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Toshiba RF350U review: Toshiba RF350U

Toshiba RF350U

David_Katzmaier.jpg
David Katzmaier
David_Katzmaier.jpg
David Katzmaier Editorial Director -- TVs and streaming

David has reviewed TVs, streaming services, streaming devices and home entertainment gear at CNET since 2002. He is an ISF certified, NIST trained calibrator and developed CNET's TV test procedure himself. Previously David wrote reviews and features for Sound & Vision magazine and eTown.com. He is known to two people on Twitter as "The Cormac McCarthy of consumer electronics."

9 min read

As the number of flat-panel HDTVs climbs, and the choices become ever more overwhelming, manufacturers look for more ways to differentiate their models. With the RF350U series, represented by the 40-inch 40RF350U, Toshiba chose compact external design as its differentiator, making for a sleek, trim look.

6.5

Toshiba RF350U

The Good

Sleek style featuring a very thin frame; reproduced a relatively deep black level; numerous picture controls; solid connectivity.

The Bad

Inaccurate primary and secondary colors and color balance; darker areas tinged blue/green; poorly implemented color temperature controls; below-average screen uniformity.

The Bottom Line

Although the compact Toshiba 40RF350U is one of the most distinctive-looking 40-inch LCD TVs available, its picture quality has some issues.

On the other hand, the quality of the 40RF350U's picture falls below that of most of the rest of the flat-panel field, especially in terms of color accuracy. If you want maximum screen size for minimum cabinet size, however, you can't do better than this Toshiba.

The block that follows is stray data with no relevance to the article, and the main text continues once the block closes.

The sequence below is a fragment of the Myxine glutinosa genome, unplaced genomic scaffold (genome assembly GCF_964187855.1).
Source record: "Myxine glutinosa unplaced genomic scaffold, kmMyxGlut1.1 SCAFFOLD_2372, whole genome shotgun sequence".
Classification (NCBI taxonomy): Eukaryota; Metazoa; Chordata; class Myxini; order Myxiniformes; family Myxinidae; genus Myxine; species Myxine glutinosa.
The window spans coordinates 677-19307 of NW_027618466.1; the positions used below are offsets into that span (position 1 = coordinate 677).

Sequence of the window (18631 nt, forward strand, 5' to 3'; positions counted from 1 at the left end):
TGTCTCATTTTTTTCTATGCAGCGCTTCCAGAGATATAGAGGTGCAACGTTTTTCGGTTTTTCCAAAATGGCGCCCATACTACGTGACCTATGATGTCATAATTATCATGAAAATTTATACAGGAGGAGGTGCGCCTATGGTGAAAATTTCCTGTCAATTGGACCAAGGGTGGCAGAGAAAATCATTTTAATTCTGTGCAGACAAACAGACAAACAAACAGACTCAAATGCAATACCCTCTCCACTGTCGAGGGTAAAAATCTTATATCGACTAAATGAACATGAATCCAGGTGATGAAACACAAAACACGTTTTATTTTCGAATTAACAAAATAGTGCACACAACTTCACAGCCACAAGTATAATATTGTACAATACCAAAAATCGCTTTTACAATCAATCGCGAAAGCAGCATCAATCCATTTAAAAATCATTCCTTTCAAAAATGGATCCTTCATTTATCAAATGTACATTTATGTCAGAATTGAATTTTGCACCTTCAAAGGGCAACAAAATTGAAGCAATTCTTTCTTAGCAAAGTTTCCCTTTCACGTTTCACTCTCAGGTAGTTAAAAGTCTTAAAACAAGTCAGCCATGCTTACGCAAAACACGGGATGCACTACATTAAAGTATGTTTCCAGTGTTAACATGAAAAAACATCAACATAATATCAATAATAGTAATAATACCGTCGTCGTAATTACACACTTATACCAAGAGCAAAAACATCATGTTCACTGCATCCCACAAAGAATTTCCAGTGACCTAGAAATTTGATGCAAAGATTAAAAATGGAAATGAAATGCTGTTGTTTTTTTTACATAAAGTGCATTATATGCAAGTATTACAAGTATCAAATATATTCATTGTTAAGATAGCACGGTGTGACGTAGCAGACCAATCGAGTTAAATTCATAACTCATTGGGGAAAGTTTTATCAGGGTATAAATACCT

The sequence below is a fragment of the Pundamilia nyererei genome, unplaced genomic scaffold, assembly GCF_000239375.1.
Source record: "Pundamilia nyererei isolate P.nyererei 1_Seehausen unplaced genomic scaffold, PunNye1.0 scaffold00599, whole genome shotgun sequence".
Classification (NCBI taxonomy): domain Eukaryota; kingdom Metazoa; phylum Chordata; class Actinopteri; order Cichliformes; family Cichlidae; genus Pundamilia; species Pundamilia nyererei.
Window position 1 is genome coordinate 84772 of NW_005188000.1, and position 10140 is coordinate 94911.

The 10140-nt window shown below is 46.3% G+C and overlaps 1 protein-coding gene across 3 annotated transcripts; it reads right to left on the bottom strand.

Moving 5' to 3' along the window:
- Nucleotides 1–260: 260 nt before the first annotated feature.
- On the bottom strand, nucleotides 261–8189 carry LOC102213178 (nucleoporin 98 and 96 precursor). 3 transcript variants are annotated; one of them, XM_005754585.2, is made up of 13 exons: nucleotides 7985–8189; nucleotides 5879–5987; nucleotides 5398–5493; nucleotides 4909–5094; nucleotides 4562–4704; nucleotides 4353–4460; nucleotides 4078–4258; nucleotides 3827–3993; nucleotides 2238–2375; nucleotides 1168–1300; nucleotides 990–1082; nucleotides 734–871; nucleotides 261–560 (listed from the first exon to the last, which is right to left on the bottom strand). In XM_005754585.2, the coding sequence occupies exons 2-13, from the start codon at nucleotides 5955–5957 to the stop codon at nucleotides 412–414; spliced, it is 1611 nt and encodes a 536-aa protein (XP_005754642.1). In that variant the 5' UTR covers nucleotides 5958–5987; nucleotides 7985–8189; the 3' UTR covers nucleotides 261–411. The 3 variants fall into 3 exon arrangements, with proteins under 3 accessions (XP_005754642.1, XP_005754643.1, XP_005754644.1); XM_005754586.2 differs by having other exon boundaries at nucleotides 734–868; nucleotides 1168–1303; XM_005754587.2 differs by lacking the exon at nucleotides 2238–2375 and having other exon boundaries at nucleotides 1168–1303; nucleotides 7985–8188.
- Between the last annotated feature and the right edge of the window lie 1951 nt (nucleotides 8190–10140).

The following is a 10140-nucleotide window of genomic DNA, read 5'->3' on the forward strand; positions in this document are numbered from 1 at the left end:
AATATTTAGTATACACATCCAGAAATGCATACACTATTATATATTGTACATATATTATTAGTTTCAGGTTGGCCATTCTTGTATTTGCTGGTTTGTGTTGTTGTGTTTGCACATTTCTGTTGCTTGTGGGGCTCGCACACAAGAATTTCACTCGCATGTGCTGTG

Design
When we first profiled the Toshiba RF350U series, we crowed over its slim profile--and in person, from the front at least, the TV doesn't disappoint.

The bezel around the screen is thinner than any we've seen, at just about 0.8 inch along the top and sides. The bottom, which incorporates the silver-lined speaker slot and a slightly wider bezel edge of about 1.2 inches, is again narrower than that of any flat-panel we've seen. If you want economy-of-face, this very attractive HDTV has it.

Including its stand, the 40RF350U measures just 36.9 inches wide by 25 inches tall by 12 inches deep; remove the stand, and the panel dimensions shrink to 36.9 by 22.6 by 4.8 inches. It weighs 59.1 pounds. Compared to slim LCDs such as the Sharp LC-D64U series, that nearly 5-inch depth seems a bit chunky, buy if we must have a couple extra inches in any dimension on a flat-screen TV, we'd prefer depth.